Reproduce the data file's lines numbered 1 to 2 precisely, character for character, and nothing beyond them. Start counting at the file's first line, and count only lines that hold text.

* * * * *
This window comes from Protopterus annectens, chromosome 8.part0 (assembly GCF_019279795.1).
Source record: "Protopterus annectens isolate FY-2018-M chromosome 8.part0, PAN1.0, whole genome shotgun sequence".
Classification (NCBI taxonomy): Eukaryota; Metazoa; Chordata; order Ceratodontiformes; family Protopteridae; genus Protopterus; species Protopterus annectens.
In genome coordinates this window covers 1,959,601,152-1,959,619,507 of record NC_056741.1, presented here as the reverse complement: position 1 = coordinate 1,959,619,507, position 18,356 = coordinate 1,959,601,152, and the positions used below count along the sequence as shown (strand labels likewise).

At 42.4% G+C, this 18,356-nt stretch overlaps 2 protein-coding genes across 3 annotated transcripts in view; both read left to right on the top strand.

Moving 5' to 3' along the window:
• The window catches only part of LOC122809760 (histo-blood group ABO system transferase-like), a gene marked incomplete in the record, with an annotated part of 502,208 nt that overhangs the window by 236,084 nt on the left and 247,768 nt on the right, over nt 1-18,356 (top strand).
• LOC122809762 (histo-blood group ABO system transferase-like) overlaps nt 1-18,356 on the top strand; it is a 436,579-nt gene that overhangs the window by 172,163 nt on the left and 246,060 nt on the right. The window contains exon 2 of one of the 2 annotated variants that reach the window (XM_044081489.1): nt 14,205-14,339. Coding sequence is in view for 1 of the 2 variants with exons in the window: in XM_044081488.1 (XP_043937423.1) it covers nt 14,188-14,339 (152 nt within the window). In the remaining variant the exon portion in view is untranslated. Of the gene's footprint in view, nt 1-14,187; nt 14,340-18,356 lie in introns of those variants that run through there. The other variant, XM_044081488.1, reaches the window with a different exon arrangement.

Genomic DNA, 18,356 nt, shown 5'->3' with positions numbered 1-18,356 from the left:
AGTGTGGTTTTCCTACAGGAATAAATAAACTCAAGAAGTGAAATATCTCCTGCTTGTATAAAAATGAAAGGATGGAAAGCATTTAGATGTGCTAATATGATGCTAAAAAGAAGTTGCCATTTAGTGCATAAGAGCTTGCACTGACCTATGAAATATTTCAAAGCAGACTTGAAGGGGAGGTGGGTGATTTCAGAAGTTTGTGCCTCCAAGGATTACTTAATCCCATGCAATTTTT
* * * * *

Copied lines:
This window comes from Protopterus annectens, chromosome 8.part0 (assembly GCF_019279795.1).
Source record: "Protopterus annectens isolate FY-2018-M chromosome 8.part0, PAN1.0, whole genome shotgun sequence".